Jobless claims top 6 million for first time
WASHINGTON — The number of people receiving jobless benefits exceeded 6 million for the first time, the government reported Thursday, and housing construction unexpectedly plunged to its second-lowest level on record — fresh evidence that the recession is far from over.
Analysts expect the labor market to remain weak for the most of this year with companies reluctant to hire new workers until an economic recovery is well under way. And the latest housing data show the slump in that market, a major factor in triggering the recession, has yet to hit bottom.
Still, economists found some silver linings. For the second straight week the number of people filing new benefits claims dropped more than expected, and single-family home construction, while depressed, appears to be leveling off.
The Labor Department said Thursday that its tally of initial unemployment claims dropped to a seasonally adjusted 610,000 from a revised 663,000 the previous week. That was significantly below analysts’ expectations of 655,000 and the lowest level since late January.
A Labor Department analyst said a jump in layoffs that usually occurs during the spring holidays didn’t take place, which magnified the drop in new claims. Economists said holiday-related distortion in the numbers made it difficult to determine whether the labor market is stabilizing. Many remain bearish.
Ian Shepherdson, chief U.S. economist at High Frequency Economics, said initial claims are likely to increase in coming weeks, though likely at a slower pace than earlier this year.
Initial jobless claims reflect the pace of layoffs by companies and are considered a timely, if volatile, measure of the economy. While declining, they remain much higher than a year ago when claims stood at 369,000.
Finding a new job is difficult for those who have been laid off. The total number of people remaining on the jobless benefit rolls rose 172,000, topping 6 million for the first time. That’s the highest on records dating from 1967. The figures for continuing claims lag initial claims by one week.
Meanwhile, the Commerce Department said construction of new homes and apartments dropped 10.8 percent last month to a seasonally adjusted annual rate of 510,000 units, the second lowest pace on records that go back 50 years.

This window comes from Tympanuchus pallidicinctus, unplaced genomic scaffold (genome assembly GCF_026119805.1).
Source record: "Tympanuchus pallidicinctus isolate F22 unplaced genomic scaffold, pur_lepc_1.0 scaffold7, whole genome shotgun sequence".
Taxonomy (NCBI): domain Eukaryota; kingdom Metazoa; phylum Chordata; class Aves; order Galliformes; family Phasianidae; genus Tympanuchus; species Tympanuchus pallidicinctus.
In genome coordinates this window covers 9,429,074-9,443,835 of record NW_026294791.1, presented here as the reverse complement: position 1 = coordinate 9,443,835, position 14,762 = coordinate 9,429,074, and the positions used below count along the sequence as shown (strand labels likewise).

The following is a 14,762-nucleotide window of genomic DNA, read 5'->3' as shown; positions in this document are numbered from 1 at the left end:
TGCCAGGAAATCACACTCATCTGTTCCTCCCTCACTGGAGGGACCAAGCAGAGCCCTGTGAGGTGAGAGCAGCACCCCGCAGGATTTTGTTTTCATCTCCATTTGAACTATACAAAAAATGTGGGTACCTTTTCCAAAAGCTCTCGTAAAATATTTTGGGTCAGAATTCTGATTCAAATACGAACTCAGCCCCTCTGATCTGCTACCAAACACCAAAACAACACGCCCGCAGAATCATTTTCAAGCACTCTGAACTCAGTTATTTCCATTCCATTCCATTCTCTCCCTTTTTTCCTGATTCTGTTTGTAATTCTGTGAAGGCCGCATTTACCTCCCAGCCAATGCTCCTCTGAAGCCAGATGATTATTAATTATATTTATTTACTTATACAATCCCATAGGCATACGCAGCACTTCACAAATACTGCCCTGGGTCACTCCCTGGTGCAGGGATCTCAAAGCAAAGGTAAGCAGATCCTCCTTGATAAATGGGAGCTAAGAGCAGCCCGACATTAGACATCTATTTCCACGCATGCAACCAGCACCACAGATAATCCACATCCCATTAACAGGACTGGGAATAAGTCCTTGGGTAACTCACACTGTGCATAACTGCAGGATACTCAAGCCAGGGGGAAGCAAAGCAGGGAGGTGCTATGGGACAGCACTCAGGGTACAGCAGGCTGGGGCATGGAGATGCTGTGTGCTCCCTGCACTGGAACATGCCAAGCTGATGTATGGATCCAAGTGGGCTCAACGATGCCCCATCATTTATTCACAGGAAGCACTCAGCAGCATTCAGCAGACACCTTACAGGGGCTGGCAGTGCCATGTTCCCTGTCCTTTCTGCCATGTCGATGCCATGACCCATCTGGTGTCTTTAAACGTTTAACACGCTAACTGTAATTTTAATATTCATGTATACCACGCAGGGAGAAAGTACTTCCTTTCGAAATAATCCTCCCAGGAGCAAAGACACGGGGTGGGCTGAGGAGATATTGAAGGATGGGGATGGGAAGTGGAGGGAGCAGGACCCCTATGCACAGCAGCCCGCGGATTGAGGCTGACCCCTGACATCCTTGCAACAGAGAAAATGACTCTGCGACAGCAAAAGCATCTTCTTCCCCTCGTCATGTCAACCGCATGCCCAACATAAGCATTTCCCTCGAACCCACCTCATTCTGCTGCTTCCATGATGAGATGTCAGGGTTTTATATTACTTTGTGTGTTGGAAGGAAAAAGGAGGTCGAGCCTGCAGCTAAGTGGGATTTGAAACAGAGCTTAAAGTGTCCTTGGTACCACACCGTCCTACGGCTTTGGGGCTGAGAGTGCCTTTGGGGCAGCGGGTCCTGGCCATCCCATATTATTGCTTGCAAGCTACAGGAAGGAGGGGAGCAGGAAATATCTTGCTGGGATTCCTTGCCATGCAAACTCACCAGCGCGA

The decline was worse than economists expected and February activity also was revised lower. Applications for building permits, considered a good barometer of future activity, also fell in March to an annual rate of 513,000 units, lower than the 550,000 economists expected.
But the single-family sector actually stabilized in March at an annual rate of 358,000 units, the same as February. Two months of stability could signal that single-family home building is finding a bottom although at a very low level, analysts said.
On Wall Street, stocks were mixed. The Dow Jones industrial average lost about 40 points in morning trading, while the Standard & Poor’s 500 index fell a bit, and the tech-heavy Nasdaq composite index edged up.
The Labor Department also said an additional 2.1 million people were receiving benefits under an extended unemployment compensation program enacted by Congress last year, as of March 28, the latest data available. That provides an additional 20 to 33 weeks on top of the 26 weeks typically provided by the states.
Employers have cut 5.1 million jobs since the recession began in December 2007, as they try to slash costs while consumers and businesses spend less. The department said earlier this month that companies cut a net total of 663,000 jobs in March, sending the unemployment rate to 8.5 percent, the highest in 25 years.
The Federal Reserve expects the unemployment rate will probably “rise more steeply into early next year before flattening out at a high level over the rest of the year,” according to minutes from the central bank’s March meeting released earlier this month. Many private economists expect the rate will hit 10 percent by year’s end.
Among the states, Michigan saw the largest jump in claims for the week ending April 4, an increase of more than 5,400 due to layoffs in the auto industry. Missouri, Texas, New Jersey and Pennsylvania reported the next largest increases.
California had the biggest drop in recipients of more than 4,700, which it said was due to a shorter work week and fewer layoffs in the trade and manufacturing industries. Ohio, Alabama, Florida and Wisconsin had the next largest drops.
More job losses were announced this week. UBS AG, Switzerland’s largest bank, said it expects a first-quarter loss of about $1.75 billion and will cut 8,700 jobs worldwide by the end of next year. ArcelorMittal SA, the world’s largest steel maker, said it will idle a plant in Indiana and lay off about 400 workers. Credit card company Discover Financial Services said it plans to cut 500 jobs next month, or 4 percent of its work force.
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